Posted on June 7, 2021
“My dear brothers and sisters, take note of this: Everyone should be quick to listen, slow to speak and slow to become angry, because human anger does not produce the righteousness that God desires.” (James 1:19-20)
Oh, how careful we must be when reacting to hurt. Quick to listen, and slow to speak. The most important thing we can do is choose to wait on our words and prayerfully seek God’s guidance.“This section of the letter,” the NIV Biblical Theology Study Bible explains of James 1:19-20 (above), “focuses on the power of God’s Word and the need for believers to respond to it in obedience.” The human anger James is speaking of is unchecked emotion. Righteous anger, taking a stand against injustice, has a place in God’s Kingdom.
When we scroll through social media or click through different newsreels, we rarely witness quick listening and slow speaking. Passive aggressiveness is posted for all to wonder if it applies to them, and the entitlement to speak our truth holds little regard for who it’s actually hurting. If someone disagrees with an agenda, they are ghosted. Before telling a friend they have hurt us, filter what happened through the following steps.
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Posted on January 8, 2021
Think about someone you struggle to like. I bet it doesn’t take long for someone to float to the surface of your mind. This could be a neighbor, colleague, family member – anyone whose personality might not mesh so well with ours, or whose history is a messy tangled in our own.
We know what God’s word says – we’re to strive to love all, not just like the people we don’t prefer to be around… God calls us to the radical way of love. But what does that look like, to love those whose company we find grating, whose personality we don’t mess well with?
Here are 5 very practical, simple ways to begin to love the people you struggle to like:
Posted on October 17, 2019
“I just can’t wait to be friends with everyone!” My friend, more reserved than my hyperactive, people loving self, laughed as if I’d lost my mind. The infamous mantra sticks nearly two decades later. When we seek God’s standard for friendship, and follow Jesus’ example, the Holy Spirit will help us spread the love of Jesus.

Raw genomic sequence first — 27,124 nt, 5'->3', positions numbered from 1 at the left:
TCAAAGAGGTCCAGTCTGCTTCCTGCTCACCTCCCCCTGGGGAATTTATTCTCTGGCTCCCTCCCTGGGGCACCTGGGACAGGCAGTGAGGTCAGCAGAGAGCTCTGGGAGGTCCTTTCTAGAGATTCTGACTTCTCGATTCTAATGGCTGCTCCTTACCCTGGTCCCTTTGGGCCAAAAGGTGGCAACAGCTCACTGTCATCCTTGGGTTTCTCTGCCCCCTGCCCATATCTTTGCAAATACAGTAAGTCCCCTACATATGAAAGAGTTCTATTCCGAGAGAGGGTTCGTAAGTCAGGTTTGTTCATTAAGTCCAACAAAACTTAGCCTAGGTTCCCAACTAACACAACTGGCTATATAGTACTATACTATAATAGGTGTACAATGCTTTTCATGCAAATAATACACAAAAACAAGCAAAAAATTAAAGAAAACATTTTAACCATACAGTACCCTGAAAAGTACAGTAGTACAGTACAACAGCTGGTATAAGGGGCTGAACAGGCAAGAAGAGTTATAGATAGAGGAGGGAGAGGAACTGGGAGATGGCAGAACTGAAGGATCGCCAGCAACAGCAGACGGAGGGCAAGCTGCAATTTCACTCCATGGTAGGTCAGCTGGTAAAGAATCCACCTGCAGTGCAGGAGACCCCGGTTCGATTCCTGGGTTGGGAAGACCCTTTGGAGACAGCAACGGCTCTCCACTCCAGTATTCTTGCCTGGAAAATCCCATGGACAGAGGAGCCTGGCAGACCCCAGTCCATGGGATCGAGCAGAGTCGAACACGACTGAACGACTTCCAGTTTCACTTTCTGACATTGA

But what about unhealthy friendships? What is God’s standard for our friendship with those who drain our energy, deplete our resources and leave us feeling stressed and frustrated? God’s Word speaks truth into all of our relationships, and there is wisdom to be found for how to deal with that friendship that isn’t quite as healthy as it could be.
Here are 10 potentially unhealthy types friends, and how to love them within the good boundaries God has given us.
Posted on October 15, 2019
Being a kid can feel pretty helpless, but learning how to unlock a conversation with God is like discovering a secret superpower. Suddenly, the people placed around them will mean a little bit more. And turning them outward by teaching them to pray for their friends allows them to experience God’s love.
We can teach our children to pray for their friends using the acronym LET’S PRAY.
L – Love
“A friend loves at all times.” (Proverbs 17:17)
When children understand how much God loves them, their light begins to shine into the cracks of other’s lives. And the foundation of a good friendship is love. When children are just learning to pray for their friends, keep it simple:
“Dear God, thank you for my friends. Help me to love them like You love me. Amen.”
E – Encourage Forgiveness
“Mom,” my daughter cried from the backseat, “I had a really hard day at school…” and off she went about how someone made her get in trouble and someone else was snotty to her and then someone who was “supposed” to be a friend didn’t really act like one that day.
Friendship can be an emotional battlefield, and learning to forgive quickly is vital. Injustice is a part of existence, and it’s not a new trend or a surprise to God. “In this world you will have trouble,” He promised, but He sent Jesus to show us the perfect example of how to react:
Posted on August 22, 2019
“A friend loves at all times.” Proverbs 17:17
Friendship is often seen at face value, much like this popular verse. On the surface, a friendship may look peaceful and perfect, promised to go the way it’s supposed to go, without a hitch or hiccup. We need our tribe to support us. This is often where we get it wrong. Friendships falter when we loft them above our relationship with Christ.
The entirety of Proverbs 17:17 reads, “A friend loves at all times, and a brother is born for adversity.” The definition of adversity is littered with words like “unfavorable, misfortune, clarity, distress, and unfortunate.” Adversity is a circumstance or condition. Proverbs 17:17 is speaking of a life altering, life changing, season. We are promised to many marking moments on earth, and not every friend will be active in every season. When we live life scrambling to find friends to mend the broken and shifting pieces, we fall out of alignment, and it can damage our friendships. Here are four signs of unhealthy friendship.